Interestingly, there was a screen on the back stage wall that showed “subtitles” for the audience whenever characters used sign language. That’s right — this was a play with deaf themes, which is why it was interesting to see it with someone who also has a speaking deaf background. The story centers around Billy, who is deaf, and his dysfunctional family. He can’t follow their arguments and conversations, and when he asks what they’re about, he’s told the all too infuriating, “Nothing.” When he meets Sylvia, who was born hearing but is going deaf and has deaf parents, he’s introduced to the world of sign.

I have mixed feelings about the play. While I could relate to some of it, I’m bothered by misconceptions that audience members will now have. Billy is passive; he never tells his family that he’s sick of being left out, or that telling him “Nothing” isn’t good enough. Some families are definitely like his, but there are also many families (like mine!) that are inclusive. He also gets a job for the first time, but it’s lipreading tapes for cases. As a speaking deaf adult, Billy can get a job more easily than someone who relies on sign language to communicate. The play sends the wrong message in general about people with disabilities. And of course, when Billy gets his job, he makes up much of the translation and gets investigated!

The program has an article by the dramaturg at the Philadelphia Theatre Company, City Theatre’s co-producer of Tribes. She refers to the “Alexander Graham Bell Academy for Listening and Spoken Language.” Um, try that again. She talks about Deaf Culture and oralism, and quotes a Gallaudet University professor as saying, “…without access to a complete linguistic code during early development, it is difficult for deaf and hard of hearing children’s language acquisition to parallel that of hearing children. Fortunately, the language areas of the brain have no preference for language input.” Not only is this misleading, but it doesn’t mention the importance of the language window. Because of it, you can always learn sign later, but you can’t always learn how to talk.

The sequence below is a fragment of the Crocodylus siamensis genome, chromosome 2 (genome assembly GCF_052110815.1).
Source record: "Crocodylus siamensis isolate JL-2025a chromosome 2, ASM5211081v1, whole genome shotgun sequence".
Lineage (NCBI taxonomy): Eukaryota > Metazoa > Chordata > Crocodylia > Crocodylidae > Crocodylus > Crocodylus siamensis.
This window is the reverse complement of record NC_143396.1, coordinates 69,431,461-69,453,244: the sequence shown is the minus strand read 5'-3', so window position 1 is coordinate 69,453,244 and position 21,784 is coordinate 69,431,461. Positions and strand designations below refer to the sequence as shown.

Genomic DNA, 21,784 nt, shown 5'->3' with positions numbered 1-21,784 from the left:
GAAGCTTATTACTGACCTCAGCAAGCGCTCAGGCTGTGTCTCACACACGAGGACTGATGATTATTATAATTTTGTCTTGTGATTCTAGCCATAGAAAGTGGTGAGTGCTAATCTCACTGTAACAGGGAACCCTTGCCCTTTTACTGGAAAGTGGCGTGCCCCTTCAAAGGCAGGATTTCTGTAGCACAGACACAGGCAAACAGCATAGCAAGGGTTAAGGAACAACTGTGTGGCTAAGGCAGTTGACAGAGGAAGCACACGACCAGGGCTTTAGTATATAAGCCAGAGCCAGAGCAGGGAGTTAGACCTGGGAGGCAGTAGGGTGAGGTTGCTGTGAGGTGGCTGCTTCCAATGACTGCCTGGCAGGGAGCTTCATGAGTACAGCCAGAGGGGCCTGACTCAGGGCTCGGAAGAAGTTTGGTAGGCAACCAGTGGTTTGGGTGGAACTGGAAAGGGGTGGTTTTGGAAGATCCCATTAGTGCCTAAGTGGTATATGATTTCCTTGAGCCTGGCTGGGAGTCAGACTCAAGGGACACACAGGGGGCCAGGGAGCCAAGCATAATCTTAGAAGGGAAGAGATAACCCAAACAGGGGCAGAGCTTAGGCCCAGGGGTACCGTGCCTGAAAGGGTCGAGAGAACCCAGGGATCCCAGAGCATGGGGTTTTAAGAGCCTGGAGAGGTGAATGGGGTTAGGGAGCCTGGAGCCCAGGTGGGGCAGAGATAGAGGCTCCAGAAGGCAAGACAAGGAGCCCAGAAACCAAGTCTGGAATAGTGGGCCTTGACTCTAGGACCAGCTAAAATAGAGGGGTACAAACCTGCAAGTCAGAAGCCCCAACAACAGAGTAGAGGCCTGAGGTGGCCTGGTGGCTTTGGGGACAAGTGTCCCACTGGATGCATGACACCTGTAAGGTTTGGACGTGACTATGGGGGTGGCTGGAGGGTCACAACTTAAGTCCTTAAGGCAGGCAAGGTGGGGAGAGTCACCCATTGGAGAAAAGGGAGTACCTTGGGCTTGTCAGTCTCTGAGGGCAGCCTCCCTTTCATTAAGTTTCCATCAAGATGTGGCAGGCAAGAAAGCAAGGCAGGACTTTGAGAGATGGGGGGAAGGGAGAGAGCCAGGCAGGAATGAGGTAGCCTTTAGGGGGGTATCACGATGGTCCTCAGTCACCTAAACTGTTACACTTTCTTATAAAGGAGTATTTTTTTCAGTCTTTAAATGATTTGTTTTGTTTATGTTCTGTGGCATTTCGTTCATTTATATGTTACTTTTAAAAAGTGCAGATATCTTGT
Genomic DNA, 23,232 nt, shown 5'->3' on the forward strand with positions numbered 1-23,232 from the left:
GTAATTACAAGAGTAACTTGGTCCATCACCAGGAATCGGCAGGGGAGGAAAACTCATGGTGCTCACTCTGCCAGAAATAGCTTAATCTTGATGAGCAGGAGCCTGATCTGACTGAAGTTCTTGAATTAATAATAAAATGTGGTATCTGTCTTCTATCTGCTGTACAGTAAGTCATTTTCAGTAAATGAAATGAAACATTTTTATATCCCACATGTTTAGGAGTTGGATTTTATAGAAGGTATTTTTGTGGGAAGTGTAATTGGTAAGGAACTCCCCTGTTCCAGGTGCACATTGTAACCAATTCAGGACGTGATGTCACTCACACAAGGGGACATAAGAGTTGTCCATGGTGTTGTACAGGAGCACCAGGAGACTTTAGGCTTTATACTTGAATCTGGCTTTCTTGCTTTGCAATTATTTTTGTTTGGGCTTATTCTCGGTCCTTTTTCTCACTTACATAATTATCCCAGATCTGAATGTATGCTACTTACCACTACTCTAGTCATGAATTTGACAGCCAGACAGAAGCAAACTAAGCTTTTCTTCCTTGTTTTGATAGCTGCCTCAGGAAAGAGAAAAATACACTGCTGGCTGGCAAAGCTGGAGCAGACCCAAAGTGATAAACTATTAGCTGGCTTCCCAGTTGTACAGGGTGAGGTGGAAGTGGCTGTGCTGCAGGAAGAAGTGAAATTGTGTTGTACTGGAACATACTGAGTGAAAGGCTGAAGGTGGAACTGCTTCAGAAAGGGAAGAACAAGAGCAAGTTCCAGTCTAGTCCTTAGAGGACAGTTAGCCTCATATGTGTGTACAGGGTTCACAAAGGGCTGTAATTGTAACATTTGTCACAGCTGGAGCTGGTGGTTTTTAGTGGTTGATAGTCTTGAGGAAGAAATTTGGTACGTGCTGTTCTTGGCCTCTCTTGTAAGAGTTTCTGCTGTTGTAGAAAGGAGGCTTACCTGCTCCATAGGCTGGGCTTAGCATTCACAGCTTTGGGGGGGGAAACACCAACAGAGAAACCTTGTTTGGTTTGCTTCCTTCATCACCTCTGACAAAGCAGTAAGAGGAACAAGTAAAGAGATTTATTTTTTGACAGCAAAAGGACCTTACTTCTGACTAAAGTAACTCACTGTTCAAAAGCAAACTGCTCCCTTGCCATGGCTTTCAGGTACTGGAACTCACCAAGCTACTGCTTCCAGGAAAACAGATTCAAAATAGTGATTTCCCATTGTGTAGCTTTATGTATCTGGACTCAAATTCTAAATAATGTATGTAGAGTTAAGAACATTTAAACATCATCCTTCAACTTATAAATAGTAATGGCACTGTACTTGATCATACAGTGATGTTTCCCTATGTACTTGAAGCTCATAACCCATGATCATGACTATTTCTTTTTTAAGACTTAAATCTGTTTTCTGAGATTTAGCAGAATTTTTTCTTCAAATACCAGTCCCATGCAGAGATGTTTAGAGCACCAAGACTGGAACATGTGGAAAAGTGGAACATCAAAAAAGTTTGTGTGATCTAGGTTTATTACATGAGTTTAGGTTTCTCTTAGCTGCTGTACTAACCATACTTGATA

I give a lot of credit to the actors, as they had to learn the (often rapid-fire paced) dialogue in addition to sign language and a British accent. For the deaf actor who played Billy, I’m sure this was especially challenging. Sylvia’s sign language was impressive in its naturalness.

It was interesting watching the sign language interpreters, because they were essentially giving a second performance. I personally would rather watch the actors and not see a performance secondhand – especially if I’m at the theatre! To each tribe his own.

Back Door Comedy

When I found out Amy Schumer was coming to Pittsburgh, I wondered how accessible it would be. I’d never attended a live comedian performance, for obvious reasons. I was introduced to Amy when she was on Last Comic Standing. Now she has her own Comedy Central show. Don’t watch if you’re easily offended!

Some comics talk really fast, but Amy didn’t strike me as being that type, which is why I entertained the notion of going to a show. To find out, I sent her a tweet: “Would love to go to your Pittsburgh show but would need to request captioning. How fast do you talk? :)”